We go back to my question about expecting the worst from those who are the most able but excusing and believing those who are the most corrupt. Why?

  17. Would Modern Israel exist today if the Jewish people had not passed down from generation to generation a unique belief system, special cultural tools and a strong sense of blood family ties?

    Having the right of return is HUGE, maybe not in your mind but certainly a straw poll of the Middle East would reveal the feelings that exist regarding YOUR right to return.

    Last time I checked Europe did not practice Lobola and there are many African customs and belief systems handed down that run counter to European ideals and views. To say that African black cultures and dynamics are like the European white conservative culture or liberal culture is to mislead.

    Technology does not give birth to babies yet. If INDIVIDUALS are lucky enough to be educated in their country of birth to a high standard, have exposure to different ideas and move out to inhabitat more ‘broad thinking’ environments then change for those individuals and THEIR families does occur. Tribal blacks are looked down upon by the more sophisticated urban blacks. But it is Mugabe’s tribe that is top in what remains of Zim.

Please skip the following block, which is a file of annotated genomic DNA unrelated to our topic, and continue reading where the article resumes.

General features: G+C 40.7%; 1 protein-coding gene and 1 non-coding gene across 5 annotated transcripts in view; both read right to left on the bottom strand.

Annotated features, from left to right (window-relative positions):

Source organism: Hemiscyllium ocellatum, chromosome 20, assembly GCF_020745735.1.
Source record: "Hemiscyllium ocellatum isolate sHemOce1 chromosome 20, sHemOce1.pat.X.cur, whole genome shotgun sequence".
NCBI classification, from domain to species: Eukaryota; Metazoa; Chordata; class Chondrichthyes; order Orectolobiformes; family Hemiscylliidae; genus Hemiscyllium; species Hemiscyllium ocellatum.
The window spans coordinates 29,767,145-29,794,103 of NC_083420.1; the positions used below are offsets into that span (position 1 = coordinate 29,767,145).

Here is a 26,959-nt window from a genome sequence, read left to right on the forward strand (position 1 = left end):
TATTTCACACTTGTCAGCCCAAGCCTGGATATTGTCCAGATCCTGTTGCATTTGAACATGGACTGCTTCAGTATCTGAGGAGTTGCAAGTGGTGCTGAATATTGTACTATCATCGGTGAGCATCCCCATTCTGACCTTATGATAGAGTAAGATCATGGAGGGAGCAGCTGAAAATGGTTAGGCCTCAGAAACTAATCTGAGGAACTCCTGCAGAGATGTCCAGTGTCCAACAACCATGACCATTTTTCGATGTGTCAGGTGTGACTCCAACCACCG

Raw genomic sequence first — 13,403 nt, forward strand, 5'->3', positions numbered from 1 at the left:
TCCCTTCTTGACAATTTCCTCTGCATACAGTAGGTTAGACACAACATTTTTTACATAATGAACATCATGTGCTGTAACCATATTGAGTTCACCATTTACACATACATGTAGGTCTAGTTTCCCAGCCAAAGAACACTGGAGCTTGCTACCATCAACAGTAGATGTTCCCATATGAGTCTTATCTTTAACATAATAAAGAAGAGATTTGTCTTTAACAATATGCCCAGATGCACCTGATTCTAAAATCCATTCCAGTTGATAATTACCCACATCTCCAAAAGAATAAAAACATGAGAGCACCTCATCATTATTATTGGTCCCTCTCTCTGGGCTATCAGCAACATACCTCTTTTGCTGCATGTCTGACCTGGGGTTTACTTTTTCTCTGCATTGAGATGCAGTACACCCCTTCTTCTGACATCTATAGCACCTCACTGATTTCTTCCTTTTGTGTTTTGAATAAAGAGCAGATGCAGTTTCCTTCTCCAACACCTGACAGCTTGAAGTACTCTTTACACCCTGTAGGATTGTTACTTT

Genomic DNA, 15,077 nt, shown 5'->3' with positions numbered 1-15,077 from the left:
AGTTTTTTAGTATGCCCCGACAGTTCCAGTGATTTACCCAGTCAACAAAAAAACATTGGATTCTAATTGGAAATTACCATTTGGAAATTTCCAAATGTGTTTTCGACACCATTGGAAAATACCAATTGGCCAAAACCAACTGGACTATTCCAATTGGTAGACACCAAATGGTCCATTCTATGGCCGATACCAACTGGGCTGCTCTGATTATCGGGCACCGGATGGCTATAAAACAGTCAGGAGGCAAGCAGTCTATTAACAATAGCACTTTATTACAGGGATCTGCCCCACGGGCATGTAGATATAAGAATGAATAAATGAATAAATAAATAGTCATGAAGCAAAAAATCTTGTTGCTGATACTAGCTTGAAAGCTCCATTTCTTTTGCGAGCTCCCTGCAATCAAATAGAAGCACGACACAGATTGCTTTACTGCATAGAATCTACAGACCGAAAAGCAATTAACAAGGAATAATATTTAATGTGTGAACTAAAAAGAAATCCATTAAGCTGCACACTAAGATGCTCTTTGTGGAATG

I do not expect the worst from the most able (and here I do not talk about the past where the evidence proves beyond a shadow of doubt just how unjust capitalist business adventurers were).

    But the most able of what? Business can be evil. It does exploit natural resources, it does build terrible housing on flood plains, it does not offer security for people when they have huge mortgages to pay.

    Life is not a straight choice between the left or the right. One can have both. Healthy business enterprise and care, respect and consideration of the nation’s people. I am not about to crown the capitalist as King.

    Old style capitalism is not something to be proud of!

    I do, however, applaud the Gates and Bransons of this world and think they come in for too much bad press.

  18. Within most modern societies there are only two classes. There is the investment class and there is the working class. The investment class allows their money to work for them. It affords them the luxury of renting politicians to pass laws that favor their position. The distinction is not all that different from master and slave, or prince and peasant.